Verse-Chorus-Verse: Eminem - “White America”

[14 September 2009]

By PC Muñoz

Eminem - “White America”
Written by Marshall Mathers, Jeff Bass, L. Resto, and Steve King
From The Eminem Show (Aftermath, 2002)

I’ll just say it right out front: I didn’t learn to appreciate Eminem until 2002, a-thousand-in-hip-hop years after his commercial breakthrough. It would be dishonest to state or imply that I “slept” on him at first. The fact is, I actively avoided Eminem’s work from the beginning. I figured that I, a funkafied, culturally-savvy mixed-race Californian musician old enough to have original Grandmaster Flash and the Furious Five 12-inch singles in the crates, needn’t pay heed to this perceived imposter from the heartland who, as far as I knew, was just party-crashing the most important musical development of the late 20th century. I had also heard horrible things about his rampant homophobia and other questionable philosophical positions. I changed the channel when his videos came on TV,  and closed my ears when folks tried to tell me he possessed skills. Then one day, shortly after the release of The Eminem Show, I heard “White America”, and had to take a closer look.

Songs that deal with race and racism in American pop music can usually be traced to a handful of specific traditions. There’s a protest/socially conscious tradition, which typically laments the current race relations climate, and sets eyes on a future where things will be better for all (e.g.,  Sam Cooke’s “A Change Is Gonna Come”, Janis Ian’s “Society’s Child”). There’s a more confrontational tradition, which aims for revealing uncomfortable and previously unexpressed truths about race relations, often addressing institutional power (e.g. Nina Simone’s “Mississippi Goddam”, the work of Gil Scott-Heron, Public Enemy, and Oakland hip-hop artist Paris). There is also a more observational and/or metaphorical tradition, which aims to teach about the perils of racism through a story, observation, or ironic narration (e.g., Bruce Hornsby’s “The Way It Is”, Kid Creole’s “Consequently”. Lastly, there’s a kind of transcendent tradition, which aims to transcend racial (and other societal) barriers by refusing to acknowledge or believe in the barriers in the first place (e.g., Michael Jackson’s “Black or White”, Prince’s “Uptown”, any song with the phrase “black, white, red, yellow, or brown” in it).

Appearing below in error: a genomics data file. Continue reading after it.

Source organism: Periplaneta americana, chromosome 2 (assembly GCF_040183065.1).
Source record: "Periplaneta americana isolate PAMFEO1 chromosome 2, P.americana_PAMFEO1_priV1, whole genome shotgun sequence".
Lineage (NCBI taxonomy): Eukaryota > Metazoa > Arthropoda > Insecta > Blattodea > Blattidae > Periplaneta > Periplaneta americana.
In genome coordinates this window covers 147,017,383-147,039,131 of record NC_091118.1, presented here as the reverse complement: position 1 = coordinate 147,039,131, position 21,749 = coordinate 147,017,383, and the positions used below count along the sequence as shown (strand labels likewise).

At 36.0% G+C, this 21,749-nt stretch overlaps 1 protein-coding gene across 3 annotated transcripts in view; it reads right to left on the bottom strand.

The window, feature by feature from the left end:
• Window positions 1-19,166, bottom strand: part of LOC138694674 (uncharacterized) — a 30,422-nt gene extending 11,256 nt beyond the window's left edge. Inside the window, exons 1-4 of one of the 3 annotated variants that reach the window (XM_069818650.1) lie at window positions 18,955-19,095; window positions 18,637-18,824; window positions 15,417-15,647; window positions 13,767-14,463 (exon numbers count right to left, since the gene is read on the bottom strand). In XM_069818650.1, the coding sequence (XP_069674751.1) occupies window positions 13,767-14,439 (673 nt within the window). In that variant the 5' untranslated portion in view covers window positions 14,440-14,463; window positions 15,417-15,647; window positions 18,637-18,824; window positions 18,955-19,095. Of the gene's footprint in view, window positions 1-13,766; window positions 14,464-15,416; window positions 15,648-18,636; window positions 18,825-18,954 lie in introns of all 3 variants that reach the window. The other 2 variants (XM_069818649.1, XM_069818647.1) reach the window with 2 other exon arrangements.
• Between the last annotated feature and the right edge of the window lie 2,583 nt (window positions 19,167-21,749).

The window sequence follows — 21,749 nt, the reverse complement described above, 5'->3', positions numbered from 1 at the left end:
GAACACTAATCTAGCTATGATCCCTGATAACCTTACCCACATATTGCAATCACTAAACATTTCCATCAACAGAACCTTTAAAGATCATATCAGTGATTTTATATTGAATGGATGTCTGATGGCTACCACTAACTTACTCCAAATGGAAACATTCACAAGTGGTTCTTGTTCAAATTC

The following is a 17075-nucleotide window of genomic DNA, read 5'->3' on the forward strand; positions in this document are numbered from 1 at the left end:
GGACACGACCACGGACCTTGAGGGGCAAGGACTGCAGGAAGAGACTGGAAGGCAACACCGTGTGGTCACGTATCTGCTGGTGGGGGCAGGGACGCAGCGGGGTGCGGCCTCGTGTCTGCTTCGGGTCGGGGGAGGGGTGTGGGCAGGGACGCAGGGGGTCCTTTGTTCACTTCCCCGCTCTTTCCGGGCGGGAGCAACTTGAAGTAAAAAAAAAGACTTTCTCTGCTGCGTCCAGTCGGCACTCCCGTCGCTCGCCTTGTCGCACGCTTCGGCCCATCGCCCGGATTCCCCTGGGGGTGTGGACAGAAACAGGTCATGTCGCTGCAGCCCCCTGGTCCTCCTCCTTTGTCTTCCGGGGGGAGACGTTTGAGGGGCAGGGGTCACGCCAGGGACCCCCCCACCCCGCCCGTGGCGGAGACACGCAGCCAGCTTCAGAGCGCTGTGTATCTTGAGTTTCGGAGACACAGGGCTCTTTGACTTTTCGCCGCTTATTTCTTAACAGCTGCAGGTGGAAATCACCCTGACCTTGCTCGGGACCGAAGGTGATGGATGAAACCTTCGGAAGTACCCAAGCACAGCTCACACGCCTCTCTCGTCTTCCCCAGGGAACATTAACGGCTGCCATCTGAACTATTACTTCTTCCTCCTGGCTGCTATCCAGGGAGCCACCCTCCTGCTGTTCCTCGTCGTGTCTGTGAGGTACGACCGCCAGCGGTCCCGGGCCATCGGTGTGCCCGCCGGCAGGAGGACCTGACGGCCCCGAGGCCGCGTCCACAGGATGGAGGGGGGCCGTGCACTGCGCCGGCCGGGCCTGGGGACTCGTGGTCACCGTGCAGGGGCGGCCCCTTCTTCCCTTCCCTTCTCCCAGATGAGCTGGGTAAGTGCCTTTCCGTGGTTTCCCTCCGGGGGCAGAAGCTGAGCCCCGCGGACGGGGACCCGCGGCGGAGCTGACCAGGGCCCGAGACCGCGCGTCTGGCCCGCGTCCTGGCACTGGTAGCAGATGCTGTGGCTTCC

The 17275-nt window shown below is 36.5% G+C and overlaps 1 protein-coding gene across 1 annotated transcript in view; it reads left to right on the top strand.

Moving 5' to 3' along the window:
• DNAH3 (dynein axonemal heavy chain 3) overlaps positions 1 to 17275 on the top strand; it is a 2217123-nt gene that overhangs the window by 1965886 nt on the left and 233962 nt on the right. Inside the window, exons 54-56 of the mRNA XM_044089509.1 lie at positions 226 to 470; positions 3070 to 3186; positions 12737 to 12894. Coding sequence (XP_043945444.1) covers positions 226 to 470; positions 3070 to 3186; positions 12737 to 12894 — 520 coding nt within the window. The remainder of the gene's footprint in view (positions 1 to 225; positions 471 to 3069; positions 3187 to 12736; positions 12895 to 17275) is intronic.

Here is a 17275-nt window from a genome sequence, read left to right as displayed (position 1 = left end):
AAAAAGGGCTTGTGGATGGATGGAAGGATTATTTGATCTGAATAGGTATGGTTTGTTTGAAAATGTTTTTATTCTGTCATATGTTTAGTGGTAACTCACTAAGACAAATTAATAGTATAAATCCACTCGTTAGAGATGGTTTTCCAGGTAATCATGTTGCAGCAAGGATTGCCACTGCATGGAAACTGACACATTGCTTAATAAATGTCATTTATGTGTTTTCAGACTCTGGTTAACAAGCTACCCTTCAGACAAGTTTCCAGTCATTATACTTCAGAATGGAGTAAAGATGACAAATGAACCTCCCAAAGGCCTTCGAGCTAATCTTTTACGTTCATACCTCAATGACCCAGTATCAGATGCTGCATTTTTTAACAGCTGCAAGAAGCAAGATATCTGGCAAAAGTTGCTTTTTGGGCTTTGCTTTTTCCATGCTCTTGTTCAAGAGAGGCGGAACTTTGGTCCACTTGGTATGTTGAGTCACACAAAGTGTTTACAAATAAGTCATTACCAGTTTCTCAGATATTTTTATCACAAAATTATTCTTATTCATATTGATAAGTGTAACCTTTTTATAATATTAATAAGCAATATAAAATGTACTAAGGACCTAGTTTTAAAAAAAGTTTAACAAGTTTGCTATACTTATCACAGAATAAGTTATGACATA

Eminem, whose pop success and drama-filled personal life unfortunately sometimes blunts the impact of his trenchant lyrical abilities and masterful (and often radical) approach to phrasing, started off as an angry white Midwestern kid. One presumes he had only a cursory familiarity with these song traditions. It makes perfect sense that “White America”, which is mostly about race and racial perceptions in America, fits into none of the typical traditions. Instead, it is an unapologetic, deceptively sophisticated rant from someone who knows very well what he is and isn’t (racially), and what that represents (fairly or not) to the bulk of the titular masses, and everyone else, too.

“White America” accomplishes a lot, lyrically, in its album run-time of 5:24. Over a self-produced rock-informed doomy brand of boom-bap, the first verse marvels at the legions of fans he has managed to acquire thus far, and gleefully revels in the fact that authority figures (Congress, “the government”) are displeased with his work. The taunting chorus is the most revealing of the song’s intent, however:  “White America! / I could be one of your kids / White America! / Little Eric looks just like this / White America! / Erica loves my shit / I go to TRL /  Look how many hugs I get!”